Each of the treaties listed in the ESA are problematic to the United States in several ways. All of them in some form or other usurp this country’s sovereignty, destroys our collective and individual independence, endangers our economy and makes shambles out of our property rights. In addition the “science” behind these treaties is often poor at best, non existent most of the time and is so poorly monitored and vetted for accuracy, detrimental events can take place destroying human rights.

The Convention on Nature Protection and Wildlife Preservation in the Western Hemisphere, is one of the listed treaties that empowers the ESA. The Convention claims to desire the protection of flora and fauna in the Western Hemisphere, along with, “scenery of extraordinary beauty, unusual and striking geologic formations, regions and natural objects of aesthetic, historic or scientific value, and areas characterized by primitive conditions”. Doesn’t that entail an awful lot of places in this country?

Signing onto the Convention, the United States agrees to establish, “national parks, national reserves, nature monuments, and strict wilderness reserves”. When the United States has so designated lands and ceded them to the “Convention”, they also must promise to prohibit, “hunting, killing and capturing of members of the fauna and destruction or collection of representatives of the flora in national parks”. The Convention so designates the “park authorities” as the only ones who can make decisions on wildlife management, especially if it involves “taking”. (Now you should better understand why the National Parks won’t shut down and open them up to hunting to thin out game herds.)

Also included on the list of treaties within the ESA, CITES – Convention on International Trade in Endangered Species. CITES primary function is to, “ensure that international trade in specimens of wild animals and plants does not threaten their survival.” Sounds simple enough, except that there is still that area of concern over just who it is that decides what species to consider and above all the “science” that is used to determine how international trade is going to threaten a specie survival.

We know the abuse that can and does exist when international entities dictate to the United States what it can and cannot conduct for trade involving certain species. Such power can easily put a real damper on a country’s economy. If such power is being wielded, shouldn’t we have some sort of assurance that at least the science is compelling and accurate?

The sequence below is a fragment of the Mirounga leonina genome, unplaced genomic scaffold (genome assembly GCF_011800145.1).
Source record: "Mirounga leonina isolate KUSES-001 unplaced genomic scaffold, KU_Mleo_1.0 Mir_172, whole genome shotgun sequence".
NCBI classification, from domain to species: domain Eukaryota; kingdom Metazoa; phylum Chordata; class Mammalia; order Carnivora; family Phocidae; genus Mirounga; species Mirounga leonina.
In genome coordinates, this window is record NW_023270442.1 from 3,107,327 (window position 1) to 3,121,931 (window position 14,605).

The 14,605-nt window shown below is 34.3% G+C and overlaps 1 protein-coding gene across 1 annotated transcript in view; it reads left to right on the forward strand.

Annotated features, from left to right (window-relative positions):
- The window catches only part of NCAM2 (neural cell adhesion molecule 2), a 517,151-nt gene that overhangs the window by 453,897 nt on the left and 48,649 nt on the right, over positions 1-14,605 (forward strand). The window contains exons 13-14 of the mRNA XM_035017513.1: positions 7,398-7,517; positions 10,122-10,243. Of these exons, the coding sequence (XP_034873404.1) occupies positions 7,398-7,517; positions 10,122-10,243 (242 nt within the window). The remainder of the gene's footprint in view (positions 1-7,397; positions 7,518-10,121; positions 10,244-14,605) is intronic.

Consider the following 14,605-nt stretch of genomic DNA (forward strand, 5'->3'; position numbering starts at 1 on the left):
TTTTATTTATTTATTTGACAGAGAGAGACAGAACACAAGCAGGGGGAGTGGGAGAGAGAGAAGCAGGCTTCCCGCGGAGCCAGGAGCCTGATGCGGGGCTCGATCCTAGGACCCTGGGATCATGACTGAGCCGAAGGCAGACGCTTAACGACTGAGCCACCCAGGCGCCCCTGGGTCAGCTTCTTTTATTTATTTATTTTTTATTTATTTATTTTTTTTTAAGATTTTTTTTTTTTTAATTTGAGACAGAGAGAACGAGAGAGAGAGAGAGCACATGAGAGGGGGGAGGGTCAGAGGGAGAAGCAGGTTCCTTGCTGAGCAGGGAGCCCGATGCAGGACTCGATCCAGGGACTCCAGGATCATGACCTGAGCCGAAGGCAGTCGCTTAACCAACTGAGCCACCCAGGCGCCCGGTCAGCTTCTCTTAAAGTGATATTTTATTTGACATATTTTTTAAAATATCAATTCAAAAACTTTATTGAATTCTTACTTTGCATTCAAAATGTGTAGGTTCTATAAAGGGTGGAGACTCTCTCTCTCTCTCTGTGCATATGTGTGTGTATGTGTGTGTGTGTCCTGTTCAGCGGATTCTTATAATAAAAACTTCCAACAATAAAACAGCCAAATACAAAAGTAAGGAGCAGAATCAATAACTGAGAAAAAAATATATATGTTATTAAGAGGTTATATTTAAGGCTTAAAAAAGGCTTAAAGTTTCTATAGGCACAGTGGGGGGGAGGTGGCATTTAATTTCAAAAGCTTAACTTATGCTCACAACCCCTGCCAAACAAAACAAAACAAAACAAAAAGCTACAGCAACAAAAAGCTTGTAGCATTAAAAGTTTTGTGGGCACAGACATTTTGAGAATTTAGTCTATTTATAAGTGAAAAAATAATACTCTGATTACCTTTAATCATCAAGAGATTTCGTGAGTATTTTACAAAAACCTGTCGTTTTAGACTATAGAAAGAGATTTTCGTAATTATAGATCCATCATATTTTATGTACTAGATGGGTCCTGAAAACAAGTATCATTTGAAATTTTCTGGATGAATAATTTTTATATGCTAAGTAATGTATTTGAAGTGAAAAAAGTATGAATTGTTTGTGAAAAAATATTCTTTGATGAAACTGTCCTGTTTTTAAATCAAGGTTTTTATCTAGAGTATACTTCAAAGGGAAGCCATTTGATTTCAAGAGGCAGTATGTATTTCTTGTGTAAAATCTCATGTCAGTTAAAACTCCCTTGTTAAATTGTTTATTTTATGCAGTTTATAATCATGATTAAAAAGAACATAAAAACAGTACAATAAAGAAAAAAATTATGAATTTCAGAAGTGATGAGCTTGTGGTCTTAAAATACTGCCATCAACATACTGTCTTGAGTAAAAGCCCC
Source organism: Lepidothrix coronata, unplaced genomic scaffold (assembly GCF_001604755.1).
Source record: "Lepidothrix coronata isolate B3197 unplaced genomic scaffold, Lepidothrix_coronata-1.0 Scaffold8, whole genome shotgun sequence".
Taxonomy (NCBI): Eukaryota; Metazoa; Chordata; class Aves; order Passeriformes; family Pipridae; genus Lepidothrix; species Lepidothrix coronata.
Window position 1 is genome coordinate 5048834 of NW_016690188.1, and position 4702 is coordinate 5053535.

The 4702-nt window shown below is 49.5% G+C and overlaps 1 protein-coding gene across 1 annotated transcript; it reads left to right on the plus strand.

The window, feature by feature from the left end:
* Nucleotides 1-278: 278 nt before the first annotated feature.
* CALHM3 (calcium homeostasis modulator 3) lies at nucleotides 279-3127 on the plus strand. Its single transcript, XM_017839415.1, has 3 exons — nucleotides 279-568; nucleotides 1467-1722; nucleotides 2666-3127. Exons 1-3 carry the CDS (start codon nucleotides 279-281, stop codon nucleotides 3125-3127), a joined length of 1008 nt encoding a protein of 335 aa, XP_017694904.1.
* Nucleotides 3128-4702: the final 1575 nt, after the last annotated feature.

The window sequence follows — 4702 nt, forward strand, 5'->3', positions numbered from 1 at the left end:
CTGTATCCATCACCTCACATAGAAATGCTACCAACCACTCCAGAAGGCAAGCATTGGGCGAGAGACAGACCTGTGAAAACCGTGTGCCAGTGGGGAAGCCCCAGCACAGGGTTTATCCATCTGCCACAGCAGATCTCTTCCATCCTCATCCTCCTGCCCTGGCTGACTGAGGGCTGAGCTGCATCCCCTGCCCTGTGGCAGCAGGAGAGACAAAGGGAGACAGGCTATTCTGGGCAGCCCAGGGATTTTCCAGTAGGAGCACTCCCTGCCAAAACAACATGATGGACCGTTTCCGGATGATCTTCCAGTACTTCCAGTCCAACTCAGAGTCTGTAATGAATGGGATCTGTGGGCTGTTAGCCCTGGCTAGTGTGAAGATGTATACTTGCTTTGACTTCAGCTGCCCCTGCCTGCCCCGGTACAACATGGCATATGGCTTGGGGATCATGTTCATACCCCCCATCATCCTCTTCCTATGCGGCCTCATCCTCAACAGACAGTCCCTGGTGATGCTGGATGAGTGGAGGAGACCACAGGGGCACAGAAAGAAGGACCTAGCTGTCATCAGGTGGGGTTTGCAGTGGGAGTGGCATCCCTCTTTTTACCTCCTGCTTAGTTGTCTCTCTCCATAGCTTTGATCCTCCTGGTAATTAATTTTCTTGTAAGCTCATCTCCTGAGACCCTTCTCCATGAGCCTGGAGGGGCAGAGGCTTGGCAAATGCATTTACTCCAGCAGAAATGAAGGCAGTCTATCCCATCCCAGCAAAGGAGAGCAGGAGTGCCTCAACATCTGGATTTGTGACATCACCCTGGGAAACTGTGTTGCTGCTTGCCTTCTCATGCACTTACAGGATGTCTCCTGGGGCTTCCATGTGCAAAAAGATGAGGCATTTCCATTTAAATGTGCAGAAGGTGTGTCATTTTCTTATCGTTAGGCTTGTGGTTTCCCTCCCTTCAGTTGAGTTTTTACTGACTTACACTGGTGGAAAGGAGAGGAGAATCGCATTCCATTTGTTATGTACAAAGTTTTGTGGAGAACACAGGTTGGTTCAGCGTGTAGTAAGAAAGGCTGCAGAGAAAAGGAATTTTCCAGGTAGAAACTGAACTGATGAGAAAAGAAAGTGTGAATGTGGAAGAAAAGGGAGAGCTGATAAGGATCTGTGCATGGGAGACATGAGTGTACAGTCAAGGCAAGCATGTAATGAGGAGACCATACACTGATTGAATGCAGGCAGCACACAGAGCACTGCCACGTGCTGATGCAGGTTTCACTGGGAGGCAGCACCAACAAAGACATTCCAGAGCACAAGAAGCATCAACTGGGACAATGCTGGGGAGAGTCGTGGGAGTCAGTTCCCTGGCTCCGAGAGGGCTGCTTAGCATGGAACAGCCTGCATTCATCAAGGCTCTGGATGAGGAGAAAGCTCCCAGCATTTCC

Appendix I on the CITES website, lists the Indian flapshell turtle as an endangered species. We know not why or how this turtle made the list of endangered species for CITES. We do know however, that because it was listed there, our USFWS decided to list that same turtle as an endangered species under our own Endangered Species Act. This is not real encouraging when one is of the belief that our ESA is an independent law. It was only after the listing that USFWS tried reviewing documents to support this listing and found none. Scurrying to save face, the USFWS contacted turtle experts and learned it was a very common turtle and had no explanation as to why CITES would list such a species. Reassuring, eh?

Do we want to rely on some Third World, agenda-driven “scientist” to dictate to our nation what we must do with our properties, our wildlife and the habitat to support that wildlife? This example shows that our own scientist can’t even get it right.

So far, I’ve only examined a couple of the “treaties” that empower the administering of the Endangered Species Act. Do you see why you and I have little or no say about matters pertaining to that Act and why the Federal Government refuses to act to satisfy the wishes of the people? Hamstrung by treaties that become “the supreme law of the land”, forcing our judges to recognize and abide by those laws regardless of how it aligns or doesn’t with our own constitution, is a serious predicament in which I have grievous doubts few Americans are even aware of.

I can offer no comfort and can only say it is even much worse than this. It’s those “other international agreements” that will leave your mind boggled.

Please also consider that at around the same time our ESA was being written and was signed, was the same time frame in the U.S. signing of many of these treaties, including those I’ve yet to discuss.

Please see, “The Crippling and Destructive Power of the Endangered Species Act – Part I, Part II

Tom Remington